Location theory

Location theory

Location theory is concerned with the geographic location of economic activity; it has become an integral part of economic geography, regional science, and spatial economics. Location theory addresses the questions of what economic activities are located where and why. Location theory rests — like microeconomic theory generally — on the assumption that agents act in their own self interest. Thus firms choose locations that maximize their profits and individuals choose locations, that maximize their utility.


While others should get some credit for even earlier work (e.g., Richard Cantillon, Etienne Bonnot de Condillac, David Hume, Sir James D. Steuart, and David Ricardo), it was not until Johann Heinrich von Thünen's first volume of Der Isolierte Staat in 1826 that location theory can be said to have really gotten underway. Indeed, the prominent regional scientist Walter Isard has called von Thünen "the father of location theorists. In Der Isolierte Staat, von Thünen notes that the costs of transporting goods consumes some of Ricardo's economic rent. He notes that because these transportation costs and, of course, economic rents, vary across goods, different land uses and use intensities will result with distance from the marketplace.

A German hegemony of sorts seems to have taken hold in location theory from the time of von Thünen through to Walter Christaller's 1933 book Die Zentralen Orte in Sűddeutschland, which formulated much of what is now understood as central place theory. An especially notable contribution was one by Alfred Weber, who published Über den Standort der Industrien in 1909. Working from a model akin to a physical frame adapted from some ideas by Pierre Varignon (a Varignon frame), Weber applies freight rates of resources and the finished goods along with the finished good's production function to develop an algorithm that identifies the optimal location for manufacturing plant. He also introduces distortions induced by labor and both agglomerative and deglomerative forces. Weber then moves on to discuss groupings of production units, anticipating Lösch's market areas.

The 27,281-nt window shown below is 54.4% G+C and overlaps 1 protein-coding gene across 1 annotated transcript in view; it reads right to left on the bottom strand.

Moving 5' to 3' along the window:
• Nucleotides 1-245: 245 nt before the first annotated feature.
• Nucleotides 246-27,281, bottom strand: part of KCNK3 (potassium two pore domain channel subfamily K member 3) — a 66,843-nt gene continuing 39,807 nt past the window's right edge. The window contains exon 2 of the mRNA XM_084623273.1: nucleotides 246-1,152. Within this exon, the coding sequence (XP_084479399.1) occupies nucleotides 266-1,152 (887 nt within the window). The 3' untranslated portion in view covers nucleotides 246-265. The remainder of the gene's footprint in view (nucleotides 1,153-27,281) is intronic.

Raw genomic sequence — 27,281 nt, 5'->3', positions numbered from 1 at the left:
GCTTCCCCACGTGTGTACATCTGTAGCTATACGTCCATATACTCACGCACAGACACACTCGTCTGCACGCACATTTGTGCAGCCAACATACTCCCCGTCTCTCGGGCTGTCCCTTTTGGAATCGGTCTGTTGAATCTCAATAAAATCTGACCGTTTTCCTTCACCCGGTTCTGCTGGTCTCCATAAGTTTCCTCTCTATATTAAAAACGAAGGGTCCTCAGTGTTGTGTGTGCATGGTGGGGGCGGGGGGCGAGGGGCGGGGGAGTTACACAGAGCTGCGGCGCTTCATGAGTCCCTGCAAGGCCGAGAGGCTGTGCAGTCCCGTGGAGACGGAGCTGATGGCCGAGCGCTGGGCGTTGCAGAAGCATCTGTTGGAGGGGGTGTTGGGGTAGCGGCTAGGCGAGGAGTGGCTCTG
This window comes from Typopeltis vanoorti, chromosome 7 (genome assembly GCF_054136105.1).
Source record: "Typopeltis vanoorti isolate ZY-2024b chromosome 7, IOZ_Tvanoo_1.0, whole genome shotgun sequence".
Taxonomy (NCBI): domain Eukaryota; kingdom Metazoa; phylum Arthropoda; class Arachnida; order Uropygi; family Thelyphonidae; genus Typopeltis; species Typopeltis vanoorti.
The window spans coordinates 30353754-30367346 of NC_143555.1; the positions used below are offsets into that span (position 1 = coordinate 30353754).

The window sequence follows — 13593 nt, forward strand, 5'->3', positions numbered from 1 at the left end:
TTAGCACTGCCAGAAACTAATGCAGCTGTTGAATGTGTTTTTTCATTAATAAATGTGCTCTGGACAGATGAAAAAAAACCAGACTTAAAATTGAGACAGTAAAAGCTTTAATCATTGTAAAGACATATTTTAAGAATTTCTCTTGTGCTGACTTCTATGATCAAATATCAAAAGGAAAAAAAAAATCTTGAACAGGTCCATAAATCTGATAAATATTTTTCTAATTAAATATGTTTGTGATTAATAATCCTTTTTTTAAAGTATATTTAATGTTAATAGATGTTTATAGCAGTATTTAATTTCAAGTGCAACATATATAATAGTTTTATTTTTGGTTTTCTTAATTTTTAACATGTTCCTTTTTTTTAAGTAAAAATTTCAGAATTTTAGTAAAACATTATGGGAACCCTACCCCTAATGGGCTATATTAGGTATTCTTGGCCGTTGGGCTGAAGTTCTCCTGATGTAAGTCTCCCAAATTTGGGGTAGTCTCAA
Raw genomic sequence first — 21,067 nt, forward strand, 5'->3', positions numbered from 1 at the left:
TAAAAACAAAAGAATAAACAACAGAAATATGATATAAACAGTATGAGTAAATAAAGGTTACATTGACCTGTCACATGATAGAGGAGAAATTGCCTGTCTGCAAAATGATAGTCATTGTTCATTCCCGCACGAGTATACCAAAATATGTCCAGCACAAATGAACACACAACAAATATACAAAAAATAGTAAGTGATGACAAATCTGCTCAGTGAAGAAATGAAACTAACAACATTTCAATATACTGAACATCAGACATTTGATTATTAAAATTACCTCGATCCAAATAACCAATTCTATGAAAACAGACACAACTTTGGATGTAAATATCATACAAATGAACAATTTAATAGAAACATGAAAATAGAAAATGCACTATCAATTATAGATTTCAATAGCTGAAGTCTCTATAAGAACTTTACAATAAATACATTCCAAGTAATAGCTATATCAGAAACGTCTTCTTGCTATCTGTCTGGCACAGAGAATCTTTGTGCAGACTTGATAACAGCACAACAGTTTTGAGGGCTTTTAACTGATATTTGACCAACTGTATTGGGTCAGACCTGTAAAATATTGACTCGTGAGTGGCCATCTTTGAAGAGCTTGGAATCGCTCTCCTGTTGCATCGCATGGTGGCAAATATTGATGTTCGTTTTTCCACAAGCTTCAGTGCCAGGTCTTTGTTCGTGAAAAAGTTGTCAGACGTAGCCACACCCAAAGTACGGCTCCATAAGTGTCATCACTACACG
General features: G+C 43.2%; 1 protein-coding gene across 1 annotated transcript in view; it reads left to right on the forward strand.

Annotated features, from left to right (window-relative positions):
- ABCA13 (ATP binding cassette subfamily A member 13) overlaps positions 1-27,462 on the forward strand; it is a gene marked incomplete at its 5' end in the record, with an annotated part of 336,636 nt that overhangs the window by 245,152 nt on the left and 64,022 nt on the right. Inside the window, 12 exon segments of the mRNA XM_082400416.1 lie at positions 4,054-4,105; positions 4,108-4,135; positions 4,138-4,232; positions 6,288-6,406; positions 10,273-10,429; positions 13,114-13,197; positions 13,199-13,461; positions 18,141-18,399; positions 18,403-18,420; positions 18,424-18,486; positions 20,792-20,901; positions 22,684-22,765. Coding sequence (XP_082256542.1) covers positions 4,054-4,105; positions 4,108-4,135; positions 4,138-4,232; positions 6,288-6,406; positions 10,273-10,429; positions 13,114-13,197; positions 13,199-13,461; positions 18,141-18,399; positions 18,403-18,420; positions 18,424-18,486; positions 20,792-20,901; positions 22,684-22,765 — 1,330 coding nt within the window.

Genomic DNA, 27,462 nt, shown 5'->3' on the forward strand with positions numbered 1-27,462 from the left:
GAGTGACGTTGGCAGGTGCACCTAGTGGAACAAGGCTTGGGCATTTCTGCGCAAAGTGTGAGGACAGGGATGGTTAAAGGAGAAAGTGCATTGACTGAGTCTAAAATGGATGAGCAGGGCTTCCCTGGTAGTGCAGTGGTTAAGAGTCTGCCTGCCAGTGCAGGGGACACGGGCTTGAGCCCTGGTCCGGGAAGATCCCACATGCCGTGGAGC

Carl Wilhelm Friedrich Launhardt conceived much of that for which Alfred Weber received credit, prior to Weber's work. Moreover, his contributions are surprisingly more modern in their analytical content than Weber's. This suggests that Launhardt was ahead of his time and simply was not readily understood by many of his contemporaries. Whether Weber was familiar with Launhardt's publications remains unclear. Weber was most certainly influenced by others, most notably Wilhelm Roscher and Albert Schäffle, who seem likely to have read Launhardt's work. Regardless, location theoretic thought blossomed only after Weber's book was published.


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